I am a huge fighting game enthusiast. I grew up playing Street Fighter 2, Fatal Fury, and Mortal Kombat on my Sega Genesis. I watch a lot of streams of local tournaments and of course I watch the awesomeness that is EVO, which is one of the biggest fighting game tournaments in the world. I love the competition, the comradery, the showmanship, and overall community that is represented within the Fighting Game Community (FGC). Street Fighter 5 is going to be released in February and has the potential to be the most rewarding and best fighting game ever.
Let’s rewind back to 2008 with the release of Street fighter 4. Admittedly, at the time I wasn’t really that into fighting games. My favorite fighting game at this point was Virtua Fighter 4 Evolution (which I think is one of the greatest fighting games of all time) and Street Fighter had pretty much been in hibernation with its last release, Street Fighter 3: 3rd Strike coming out in 1999. I could never get into 3rd Strike because of its odd character roster and difficulty. That’s not to say it isn’t an excellent fighting game because it is, but it was pretty hardcore to learn and master. Street Fighter’s comeback in 2008 was sort of a renaissance for fighting games. There have been very good fighting games released between Street Fighter 3 and 4 but none had the impact that Street Fighter 4 had.
Street Fighter 4 went back to its roots with a more familiar character roster with 4 new ones, a new focus system, and an Ultra Revenge Combo to help turn a losing match in your favor. It looked awesome in 3D, ran smoothly at 60 FPS, and seeing it and playing it in arcades brought back a feeling of excitement that I haven’t felt in a very long time in fighting games. I couldn’t wait for the home release that would come about 8 months later in February 2009.
The home version was a fantastic game. It included more characters, a decent training mode, and the biggest addition which was online play. This wasn’t the first time a Street Fighter game was online but it was the most important feature of the game. You could finally play against competition from around the world. The online play for me was pretty good (but not perfect because it can be laggy and was full of rage quitters) and I learned how much better the competition was once I played online. Overall, it was a fantastic game that for me didn’t really need much more to it. It wasn’t the most balanced (Sagat, anyone?) but it was fun and I felt like I got the most out of it. That was until the released Super Street Fighter 4 and the problems for me started to arise.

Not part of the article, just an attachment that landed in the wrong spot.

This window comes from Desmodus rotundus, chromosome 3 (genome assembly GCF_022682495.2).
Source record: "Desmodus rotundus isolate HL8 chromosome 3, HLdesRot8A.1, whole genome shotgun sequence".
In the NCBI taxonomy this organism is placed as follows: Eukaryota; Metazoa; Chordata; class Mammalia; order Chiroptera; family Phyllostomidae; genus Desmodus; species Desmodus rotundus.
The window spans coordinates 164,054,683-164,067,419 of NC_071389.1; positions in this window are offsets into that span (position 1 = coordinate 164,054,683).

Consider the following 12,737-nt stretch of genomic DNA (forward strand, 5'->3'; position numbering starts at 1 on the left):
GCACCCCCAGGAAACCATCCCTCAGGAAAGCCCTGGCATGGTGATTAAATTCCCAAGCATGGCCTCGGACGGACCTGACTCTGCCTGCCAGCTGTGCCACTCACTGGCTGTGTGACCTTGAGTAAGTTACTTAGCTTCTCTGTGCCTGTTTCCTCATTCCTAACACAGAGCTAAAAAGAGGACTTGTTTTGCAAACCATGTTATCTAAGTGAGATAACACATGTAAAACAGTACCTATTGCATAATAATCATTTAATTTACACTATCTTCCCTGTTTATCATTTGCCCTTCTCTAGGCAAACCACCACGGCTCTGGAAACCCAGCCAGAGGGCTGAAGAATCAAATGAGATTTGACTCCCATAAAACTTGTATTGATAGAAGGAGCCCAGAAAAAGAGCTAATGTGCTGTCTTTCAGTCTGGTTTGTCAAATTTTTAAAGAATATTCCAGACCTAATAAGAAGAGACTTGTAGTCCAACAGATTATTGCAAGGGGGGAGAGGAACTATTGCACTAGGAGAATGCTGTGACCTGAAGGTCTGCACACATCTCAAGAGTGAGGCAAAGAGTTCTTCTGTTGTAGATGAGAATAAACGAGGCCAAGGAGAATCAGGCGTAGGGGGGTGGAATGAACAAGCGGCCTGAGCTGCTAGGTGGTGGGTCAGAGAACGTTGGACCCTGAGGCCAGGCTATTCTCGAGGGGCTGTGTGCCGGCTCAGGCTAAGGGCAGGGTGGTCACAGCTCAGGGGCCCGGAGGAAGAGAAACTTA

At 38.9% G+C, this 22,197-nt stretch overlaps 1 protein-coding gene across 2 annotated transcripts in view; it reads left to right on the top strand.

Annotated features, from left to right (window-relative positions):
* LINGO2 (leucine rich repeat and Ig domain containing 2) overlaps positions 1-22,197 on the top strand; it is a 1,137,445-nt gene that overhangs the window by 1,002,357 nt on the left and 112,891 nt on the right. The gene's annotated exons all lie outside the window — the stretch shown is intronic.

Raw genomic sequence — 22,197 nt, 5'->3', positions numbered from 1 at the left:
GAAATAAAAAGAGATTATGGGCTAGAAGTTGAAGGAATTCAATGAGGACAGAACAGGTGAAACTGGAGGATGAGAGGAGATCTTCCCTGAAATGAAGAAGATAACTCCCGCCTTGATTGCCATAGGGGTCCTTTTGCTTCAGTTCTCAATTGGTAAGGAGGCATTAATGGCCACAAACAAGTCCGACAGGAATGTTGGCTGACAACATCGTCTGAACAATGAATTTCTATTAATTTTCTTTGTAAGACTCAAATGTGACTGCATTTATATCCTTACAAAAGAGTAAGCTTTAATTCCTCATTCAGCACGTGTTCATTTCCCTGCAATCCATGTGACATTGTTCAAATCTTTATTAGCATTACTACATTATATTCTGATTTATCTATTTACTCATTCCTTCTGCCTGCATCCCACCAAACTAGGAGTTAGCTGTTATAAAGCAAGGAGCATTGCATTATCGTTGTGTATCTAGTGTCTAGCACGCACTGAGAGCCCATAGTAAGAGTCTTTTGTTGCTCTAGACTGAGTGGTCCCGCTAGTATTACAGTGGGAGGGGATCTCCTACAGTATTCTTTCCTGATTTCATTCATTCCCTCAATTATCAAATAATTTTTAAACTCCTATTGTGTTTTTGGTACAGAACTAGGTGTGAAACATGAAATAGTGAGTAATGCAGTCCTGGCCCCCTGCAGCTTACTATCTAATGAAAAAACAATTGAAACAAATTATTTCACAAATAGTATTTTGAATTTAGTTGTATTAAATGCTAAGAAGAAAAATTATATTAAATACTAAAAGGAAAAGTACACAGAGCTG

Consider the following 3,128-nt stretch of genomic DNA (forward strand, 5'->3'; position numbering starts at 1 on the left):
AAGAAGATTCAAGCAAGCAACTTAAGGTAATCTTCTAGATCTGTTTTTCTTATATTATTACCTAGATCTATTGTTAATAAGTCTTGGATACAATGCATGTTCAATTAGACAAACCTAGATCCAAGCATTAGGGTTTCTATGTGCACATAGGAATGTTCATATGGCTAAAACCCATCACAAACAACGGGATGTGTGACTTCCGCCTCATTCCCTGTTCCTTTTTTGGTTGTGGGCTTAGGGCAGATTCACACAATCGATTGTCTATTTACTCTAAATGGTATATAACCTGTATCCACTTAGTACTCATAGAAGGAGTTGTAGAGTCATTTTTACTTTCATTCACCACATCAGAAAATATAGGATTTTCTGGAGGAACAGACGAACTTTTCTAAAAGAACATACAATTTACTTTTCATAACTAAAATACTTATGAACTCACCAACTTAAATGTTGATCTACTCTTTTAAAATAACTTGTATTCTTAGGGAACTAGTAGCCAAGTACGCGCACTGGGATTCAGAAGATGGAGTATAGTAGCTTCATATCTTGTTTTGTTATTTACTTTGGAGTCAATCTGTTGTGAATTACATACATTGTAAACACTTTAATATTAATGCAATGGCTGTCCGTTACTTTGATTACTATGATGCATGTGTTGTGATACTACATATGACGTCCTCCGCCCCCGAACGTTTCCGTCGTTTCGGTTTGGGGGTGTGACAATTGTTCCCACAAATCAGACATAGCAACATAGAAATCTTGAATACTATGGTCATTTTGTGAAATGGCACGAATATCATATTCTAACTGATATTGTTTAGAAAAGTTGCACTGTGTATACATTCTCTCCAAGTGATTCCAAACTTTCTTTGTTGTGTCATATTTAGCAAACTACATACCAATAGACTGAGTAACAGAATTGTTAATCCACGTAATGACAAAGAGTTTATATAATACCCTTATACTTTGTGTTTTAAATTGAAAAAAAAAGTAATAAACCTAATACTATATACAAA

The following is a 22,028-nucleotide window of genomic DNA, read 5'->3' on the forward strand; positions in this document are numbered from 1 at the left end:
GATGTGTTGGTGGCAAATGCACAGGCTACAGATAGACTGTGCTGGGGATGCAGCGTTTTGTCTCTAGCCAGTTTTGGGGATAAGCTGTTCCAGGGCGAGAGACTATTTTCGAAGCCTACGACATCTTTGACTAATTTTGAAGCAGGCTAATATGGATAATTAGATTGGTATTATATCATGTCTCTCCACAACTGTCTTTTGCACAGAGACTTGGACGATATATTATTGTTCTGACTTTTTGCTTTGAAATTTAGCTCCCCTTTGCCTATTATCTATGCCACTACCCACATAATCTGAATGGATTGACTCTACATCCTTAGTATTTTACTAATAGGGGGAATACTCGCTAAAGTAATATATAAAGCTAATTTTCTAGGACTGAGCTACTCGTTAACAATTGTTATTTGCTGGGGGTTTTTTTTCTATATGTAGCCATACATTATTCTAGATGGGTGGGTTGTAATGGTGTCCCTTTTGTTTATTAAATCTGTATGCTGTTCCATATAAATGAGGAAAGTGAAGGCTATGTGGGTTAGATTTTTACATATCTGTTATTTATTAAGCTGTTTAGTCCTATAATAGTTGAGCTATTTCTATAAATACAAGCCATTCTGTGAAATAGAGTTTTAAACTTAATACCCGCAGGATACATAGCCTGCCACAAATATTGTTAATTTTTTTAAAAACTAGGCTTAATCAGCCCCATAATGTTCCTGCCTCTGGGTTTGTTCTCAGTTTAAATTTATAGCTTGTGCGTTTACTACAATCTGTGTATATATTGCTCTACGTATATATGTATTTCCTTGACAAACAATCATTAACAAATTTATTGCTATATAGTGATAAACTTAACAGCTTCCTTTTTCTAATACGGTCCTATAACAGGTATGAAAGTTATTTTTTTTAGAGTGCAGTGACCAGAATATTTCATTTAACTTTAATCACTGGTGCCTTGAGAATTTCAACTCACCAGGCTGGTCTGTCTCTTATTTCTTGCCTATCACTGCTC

Similar to the old Street Fighter 2 with its numerous releases with Street Fighter 2, SF2: Champion Edition, SF2: Turbo, SF2: The New Challengers, etc... Street Fighter 4 started to head in the same direction. I think most fans were happy with the new edition of the game as it added 10 characters, new stages, and new mechanics. However, it kept on coming with an Arcade edition and finally an Ultra edition to Street Fighter 4. The original arcade release of Street Fighter 4 featured 16 characters and its final edition featured 44 fighters. While that seems great, it almost started to feel cluttered and started to show a lack of creativity for characters. For the hardcore, these 44 characters give players a lot of choice and variety but for me it became too overwhelming. Let’s take the shoto characters for instance. Shoto characters are fighters that based their fighting style off of the Shotokan Karate fighting style of Ryu. In Ultra Street Fighter 4, Ryu, Ken, Akuma, Sakura, Sagat, Dan, Evil Ryu, and Oni are all characters that fight based off this style. Now for most hardcore enthusiast, these characters are very different from one another but to most players they are very similar. You can master one and have a decent idea how they all work. Of course on the higher levels of competition, they are very different but the idea that they are similar is the same.
Another issue with all these characters is that it throws the balance of the game all over the place. I got a good handle on the characters in the original SF4 but with all the new characters added, it creates a lot of new match ups and sometimes creates characters that are way too strong compared to others. Arcade Edition’s Yun was a great example of a new character that pretty much dominated the scene because of his speed and power that made him almost too good. Playing online, you would mostly run into that character which made the game kind of boring and not very fun. Though future patches would address the issue, they eventually are replaced with a new dominating character (now I hear it’s Elena in Ultra SF4). I don’t mind new characters added to a game to keep it fresh, but I think there is a point where it becomes too much.Street Fighter 5 will release on February 16 with 16 characters initially, then in the first year will slowly add 6 characters down the line as DLC. Capcom promised that this version of the game will be the only version as to say there will be no Super, Hyper, or Ultra version of Street Fighter 5. That’s a great sign that Capcom has listened to its fans. It even offers a way to unlock the DLC without paying for it (though I am sure that it won’t be the easiest process). Sure there may be an edition of the game that comes with everything unlocked but there will be no need to purchase a new game like there was in SF4. I hope that Street Fighter 5 doesn’t get too character happy, as its improvements over SF4 get me excited again for fighting games. As for the specific changes to the game, stay tuned to the next Street Fighint blog update.